Saturday, June 5, 2010

Compassion vs Productivity

It's a monumental job overseeing the financial aspect of a hospital, as well as the productivity and morale of your employees. Sometimes, it becomes an impossible task. If you haven't learned the delicate act of balancing and prioritizing, you will most likely play catch up through out the day instead of blazing trails. For those that want to blaze new trails, thinking new thoughts becomes a daily endeavor. Here's a thought to mull over. Most health care facilities name patient satisfaction as one of their core values. Are you ensuring that your employees get the proper encouragement to take the time to be compassionate towards their patients to secure satisfaction, or are you making a statement for good public relations, yet pounding the importance of productivity in behind closed doors meetings? For many managers, it becomes an either/or situation. They argue taking the time to show compassion takes from the time of productivity.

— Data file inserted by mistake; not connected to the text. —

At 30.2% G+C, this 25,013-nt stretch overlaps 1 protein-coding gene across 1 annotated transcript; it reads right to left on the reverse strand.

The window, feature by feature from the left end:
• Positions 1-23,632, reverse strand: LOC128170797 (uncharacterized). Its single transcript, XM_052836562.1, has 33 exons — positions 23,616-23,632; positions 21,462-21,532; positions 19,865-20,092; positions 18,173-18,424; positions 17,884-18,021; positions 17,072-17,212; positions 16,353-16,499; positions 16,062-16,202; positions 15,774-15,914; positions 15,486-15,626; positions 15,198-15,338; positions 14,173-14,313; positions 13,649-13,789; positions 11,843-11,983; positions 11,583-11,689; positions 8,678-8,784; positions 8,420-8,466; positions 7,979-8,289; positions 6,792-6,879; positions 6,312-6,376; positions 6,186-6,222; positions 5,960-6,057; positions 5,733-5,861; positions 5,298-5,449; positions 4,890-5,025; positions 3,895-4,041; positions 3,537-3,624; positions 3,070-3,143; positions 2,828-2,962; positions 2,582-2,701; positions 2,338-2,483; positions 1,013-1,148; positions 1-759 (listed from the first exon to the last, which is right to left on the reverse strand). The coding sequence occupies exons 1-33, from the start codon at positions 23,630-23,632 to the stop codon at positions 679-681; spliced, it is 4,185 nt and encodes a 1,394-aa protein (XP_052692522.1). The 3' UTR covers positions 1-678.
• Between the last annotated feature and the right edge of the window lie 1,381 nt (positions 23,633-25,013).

I was insulted to overhear a conversation between the "coat and tie men" of one hospital. Though not word for word, the one sided conversation went like this.
"What am I suppose to do? Encourage a chat fest every time my nurses enter a patients room? Impossible. We need to concentrate on eliminating medication errors and the precise recording of vitals. I can not in good conscience give my nurses an excuse to be slack by saying it is ok to talk to their patients."

That statement told me a lot about his facility. I guarantee you the employees were miserable and when his name was brought up in conversation, it was not in a favorable way. It also spoke volumes in regard to how the patients were viewed. They were clearly liability to him and a mere responsibility. It was very clear his management style was not adaptable to a health care facility. When you work with patients while they are in the middle of a health crisis, it is inconceivable to treat them as robots and ignore the emotional impact this event has on their overall chances of recovery. It is obvious he had no clue the drama that unfolded on each floor of each wing or what his employees experienced on a day to day basis.